6 things from this week’s south Forsyth town hall
A town hall on Thursday featuring elected officials representing south Forsyth County covered everything from local yield signs to federal abortion laws.
Thursday’s town hall was held at Lambert High School and featured U.S. Rep. Rob Woodall, state Sen. Greg Dolezal, state Rep. Todd Jones, Sheriff Ron Freeman, Forsyth County Commissioners Dennis Brown and Chairwoman Laura Semanson and Forsyth County Board of Education Chairwoman Kristin Morrissey. The commons at the school was standing room only, and officials estimated more than 400 residents were in attendance.
Below are a few of the topics that came up during the meeting.
One of the most contentious parts of the evening dealt with abortion laws being considered in the Georgia General Assembly, particularly HB 141, also known as Living Infants Fairness and Equality (LIFE) Act, which would “provide for advising women seeking an abortion of the presence of a human heartbeat” and states “the full value of a child begins at the first detection of a human heartbeat in the womb in the cases of a homicide of a child.”
“The bill is essentially what legal scholars would call a personhood bill,” Dolezal said. “The question really becomes for most people – not for everybody, but for most people – is where do you believe life begins and at what point do you believe that life has constitutional protection.”
Dolezal said it was his belief that life begins at conception, which earned an applause from much of the crowd.
Jones said he agreed with Dolezal’s statements and, as he ran on a pro-life platform, said he felt like he was representing his constituents. Both lawmakers said the issue is emotionally charged on both sides but they had had reasonable conversations with those they disagreed with.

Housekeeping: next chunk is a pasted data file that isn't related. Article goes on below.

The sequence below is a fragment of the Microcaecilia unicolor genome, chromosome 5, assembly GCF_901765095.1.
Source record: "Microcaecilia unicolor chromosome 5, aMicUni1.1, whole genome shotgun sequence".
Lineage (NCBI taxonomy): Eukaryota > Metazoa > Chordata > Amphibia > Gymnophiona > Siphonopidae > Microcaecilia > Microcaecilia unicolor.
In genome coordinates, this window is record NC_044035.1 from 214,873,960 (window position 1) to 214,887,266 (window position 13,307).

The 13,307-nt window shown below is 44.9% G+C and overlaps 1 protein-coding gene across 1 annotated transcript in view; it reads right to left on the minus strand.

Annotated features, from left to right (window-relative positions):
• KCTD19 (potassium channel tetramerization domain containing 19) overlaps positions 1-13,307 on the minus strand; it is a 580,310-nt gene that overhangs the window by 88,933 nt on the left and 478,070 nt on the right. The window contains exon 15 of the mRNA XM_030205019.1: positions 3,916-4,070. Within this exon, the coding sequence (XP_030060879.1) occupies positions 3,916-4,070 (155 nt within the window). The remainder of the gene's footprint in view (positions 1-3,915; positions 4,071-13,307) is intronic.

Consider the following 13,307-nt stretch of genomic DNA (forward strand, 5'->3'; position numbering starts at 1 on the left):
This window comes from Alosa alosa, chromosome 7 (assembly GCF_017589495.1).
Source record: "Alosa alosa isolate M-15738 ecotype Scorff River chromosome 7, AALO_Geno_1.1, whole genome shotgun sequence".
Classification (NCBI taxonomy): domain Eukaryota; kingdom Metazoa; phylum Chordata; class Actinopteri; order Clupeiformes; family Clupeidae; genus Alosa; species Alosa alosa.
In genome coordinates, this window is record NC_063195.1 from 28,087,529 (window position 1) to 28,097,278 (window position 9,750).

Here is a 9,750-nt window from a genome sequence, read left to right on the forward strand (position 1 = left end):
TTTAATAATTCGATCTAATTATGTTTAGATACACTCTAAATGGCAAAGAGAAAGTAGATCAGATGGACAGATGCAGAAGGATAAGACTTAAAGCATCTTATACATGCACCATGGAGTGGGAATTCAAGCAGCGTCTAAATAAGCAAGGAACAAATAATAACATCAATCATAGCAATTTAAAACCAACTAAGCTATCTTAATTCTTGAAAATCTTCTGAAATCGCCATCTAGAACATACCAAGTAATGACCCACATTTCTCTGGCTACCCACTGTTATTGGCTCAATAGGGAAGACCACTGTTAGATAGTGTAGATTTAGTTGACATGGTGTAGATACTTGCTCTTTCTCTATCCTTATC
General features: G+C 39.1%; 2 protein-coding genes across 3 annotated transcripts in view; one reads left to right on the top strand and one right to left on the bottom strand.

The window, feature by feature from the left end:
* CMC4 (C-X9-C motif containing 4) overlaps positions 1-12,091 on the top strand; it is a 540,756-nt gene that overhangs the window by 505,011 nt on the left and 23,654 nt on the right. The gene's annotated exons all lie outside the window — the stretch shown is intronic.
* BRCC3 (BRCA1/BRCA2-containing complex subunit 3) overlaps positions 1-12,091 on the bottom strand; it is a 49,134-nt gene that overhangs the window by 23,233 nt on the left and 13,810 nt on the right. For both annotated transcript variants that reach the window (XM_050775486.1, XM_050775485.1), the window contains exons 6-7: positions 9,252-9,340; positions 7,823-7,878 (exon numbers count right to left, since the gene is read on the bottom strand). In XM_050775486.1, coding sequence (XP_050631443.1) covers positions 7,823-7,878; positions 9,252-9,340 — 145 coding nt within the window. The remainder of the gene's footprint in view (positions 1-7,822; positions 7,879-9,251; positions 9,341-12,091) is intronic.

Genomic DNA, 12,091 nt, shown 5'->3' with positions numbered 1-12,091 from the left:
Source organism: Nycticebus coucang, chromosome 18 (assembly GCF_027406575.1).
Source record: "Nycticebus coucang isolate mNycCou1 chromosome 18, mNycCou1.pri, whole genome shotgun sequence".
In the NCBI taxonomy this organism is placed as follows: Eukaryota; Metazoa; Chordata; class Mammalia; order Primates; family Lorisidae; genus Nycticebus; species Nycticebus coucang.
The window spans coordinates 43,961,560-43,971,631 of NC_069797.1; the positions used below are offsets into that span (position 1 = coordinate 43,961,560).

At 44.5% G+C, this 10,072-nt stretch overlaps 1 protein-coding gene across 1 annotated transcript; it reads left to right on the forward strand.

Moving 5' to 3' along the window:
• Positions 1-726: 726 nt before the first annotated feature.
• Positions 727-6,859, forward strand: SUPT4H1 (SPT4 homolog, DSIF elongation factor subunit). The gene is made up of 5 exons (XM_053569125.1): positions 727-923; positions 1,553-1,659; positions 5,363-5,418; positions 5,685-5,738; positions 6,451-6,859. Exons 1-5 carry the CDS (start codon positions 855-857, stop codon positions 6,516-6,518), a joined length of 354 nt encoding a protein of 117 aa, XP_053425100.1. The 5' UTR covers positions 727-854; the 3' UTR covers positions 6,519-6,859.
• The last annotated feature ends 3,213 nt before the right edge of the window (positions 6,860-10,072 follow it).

“Clearly, the people that I represent feel that is a position they want me to maintain,” Jones said. “That being said, I’m going to reiterate what you said, Greg, I appreciate the candor that I’ve had in terms of conversation with folks with different opinions.”
While the majority of the room seemed to agree with Dolezal and Jones, there was a vocal contingent who were opposed and held signs with messages, such as “No woman can call herself free who does not control her own body,” “trust women” and “Kill Bill 481,” and one activist dressed as a character from the web television series “The Handmaid’s Tale,” which has become a popular pro-choice protest.
After getting a question on school safety, Morrissey said the system formed a safety task force about a year ago with the sheriff’s office and emergency medical services.
“They analyzed all of our schools to see what their needs were, and that’s one of the reasons we changed the previous bond from $2 million to $7 million to upgrade our schools,” she said. “Since then, the legislature is now promising $30,000 per school.”
Freeman said part of the $30,000 was used for a recent active-shooter training at Riverwatch Middle School.
“It involved about 100 firefighters and sheriff’s deputies,” he said. “One of the things we realized is school construction with a school like this inhibits our ability to communicate via radio and cell phones.”
Freeman said funds could go to a radio amplification system for the schools to remedy the problem, and about $4 million was budgeted every year for school resource officers.
Another positive change, Freeman and Morrissey each said, was a see-something, say-something policy.
“Since the tragedy of Parkland High School, that system, see-something, say-something, and all those tips have led to 37 tips the sheriff’s office, along with school safety, have investigated,” Freeman said. “Thirty-seven potential threats, 37 things that we need to look at. That tells me the system is working.”
When it came to most issues, officials tended to have similar beliefs. An exception came during a question relating to SB 173, which had some disagreement between Dolezal and Morrissey.
SB173 was sponsored by Dolezal and sought to establish an “educational scholarship fund” made up “of state funds deposited on behalf of participating students” wanting to continue their education outside of a public school.
The bill fell short of passing in a 25-28 vote earlier this month.